But let me be very clear.

This situation is not sustainable and beyond a short period of time will have an impact on public service.

What we are talking about here is the health service, schools, voluntary groups and services for the most vulnerable in society.

This isn’t what people voted for on 2 March.

During the course of the past twenty four hours I have spoken to the leaders of the five main Northern Ireland parties and the Irish Government.

I am encouraged that there remains a strong willingness to continue engaging in dialogue with a view to resolving outstanding issues and forming an Executive and that must absolutely remain a priority.

But the window of opportunity is short.

It is essential therefore that the intensity of discussions is stepped up with renewed intent and focus and I believe a positive outcome remains possible.

To that end I will continue over coming days to work closely with the Northern Ireland parties and the Irish Government as appropriate.

I will need to keep the situation under review.

But if these talks are successful, it would be my intention quickly to bring forward legislation after the Easter recess to allow an executive to be formed, avoiding a second Assembly election, for which I detect little public appetite.

I am also determined to take forward the legacy bodies in the Stormont House Agreement in accordance with our manifesto commitments.

I will be involving a range of interested parties, including the Victims Commissioner.

But in the absence of devolved government it is ultimately for the UK Government to provide for political stability and good governance.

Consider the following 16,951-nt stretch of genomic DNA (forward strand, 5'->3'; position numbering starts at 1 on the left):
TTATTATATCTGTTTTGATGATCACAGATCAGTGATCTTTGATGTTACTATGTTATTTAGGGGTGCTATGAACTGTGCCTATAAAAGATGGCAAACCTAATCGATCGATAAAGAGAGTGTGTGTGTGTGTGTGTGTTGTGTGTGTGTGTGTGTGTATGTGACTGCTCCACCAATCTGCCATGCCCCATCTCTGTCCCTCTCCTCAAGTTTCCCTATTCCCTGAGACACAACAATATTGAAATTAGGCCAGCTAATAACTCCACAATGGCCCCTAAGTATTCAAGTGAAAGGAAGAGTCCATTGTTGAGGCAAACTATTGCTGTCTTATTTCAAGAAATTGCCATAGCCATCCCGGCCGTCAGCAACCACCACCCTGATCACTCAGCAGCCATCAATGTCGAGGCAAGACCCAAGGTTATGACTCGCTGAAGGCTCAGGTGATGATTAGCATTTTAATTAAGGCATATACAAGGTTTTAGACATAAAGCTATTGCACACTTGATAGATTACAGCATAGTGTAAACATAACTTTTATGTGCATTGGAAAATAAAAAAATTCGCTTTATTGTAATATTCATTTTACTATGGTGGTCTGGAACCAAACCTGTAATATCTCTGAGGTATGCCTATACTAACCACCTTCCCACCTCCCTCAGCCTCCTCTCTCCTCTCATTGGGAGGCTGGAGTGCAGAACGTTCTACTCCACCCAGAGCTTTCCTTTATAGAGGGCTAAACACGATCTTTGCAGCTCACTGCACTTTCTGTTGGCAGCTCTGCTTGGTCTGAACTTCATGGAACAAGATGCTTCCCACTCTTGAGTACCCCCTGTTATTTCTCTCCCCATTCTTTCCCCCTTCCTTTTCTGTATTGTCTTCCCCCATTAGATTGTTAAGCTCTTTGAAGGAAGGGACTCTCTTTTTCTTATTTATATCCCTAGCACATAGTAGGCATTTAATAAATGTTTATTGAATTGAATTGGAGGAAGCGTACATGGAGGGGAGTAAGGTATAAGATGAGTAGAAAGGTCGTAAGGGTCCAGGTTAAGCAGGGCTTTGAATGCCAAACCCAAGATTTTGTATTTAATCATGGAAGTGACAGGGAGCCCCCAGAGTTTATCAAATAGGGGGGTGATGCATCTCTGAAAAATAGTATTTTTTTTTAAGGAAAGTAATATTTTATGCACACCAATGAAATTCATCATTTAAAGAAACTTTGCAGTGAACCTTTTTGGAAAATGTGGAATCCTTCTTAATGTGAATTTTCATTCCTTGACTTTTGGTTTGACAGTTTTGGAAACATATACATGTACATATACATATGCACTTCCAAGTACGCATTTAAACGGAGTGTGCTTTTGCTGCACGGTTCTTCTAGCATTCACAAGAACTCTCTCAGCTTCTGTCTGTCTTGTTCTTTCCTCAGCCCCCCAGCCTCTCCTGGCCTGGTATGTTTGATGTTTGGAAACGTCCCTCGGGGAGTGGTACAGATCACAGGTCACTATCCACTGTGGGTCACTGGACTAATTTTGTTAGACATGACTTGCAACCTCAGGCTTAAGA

We do not want to see a return to direct rule.

As our manifesto at the last election stated ‘local policies and local services should be determined by locally elected politicians through locally accountable institutions’.

But should the talks fail in their objectives the Government will have to consider all options.

I therefore want to give the House notice that following the Easter recess as a minimum it would be my intention to bring forward legislation to set a regional rate to enable local councils to carry out their functions and to provide further assurance around the budget for Northern Ireland.

Mr Speaker,

It is vital that devolved government, and all of the institutions under the successive agreements, is returned to Northern Ireland as soon as possible.

And the Government’s unrelenting focus is on achieving that objective.

Northern Ireland needs strong devolved government.

To deliver for teachers, doctors and nurses, business, industry and the wider community.

To ensure that it plays a full role in the affairs of our United Kingdom, while retaining its strong relationship with Ireland.

And to continue the work of the past two decades to build stronger, peaceful and prosperous future for all.

That needs to be the focus of everyone as we approach the crucial next few days and weeks.

And I commend this statement to the House.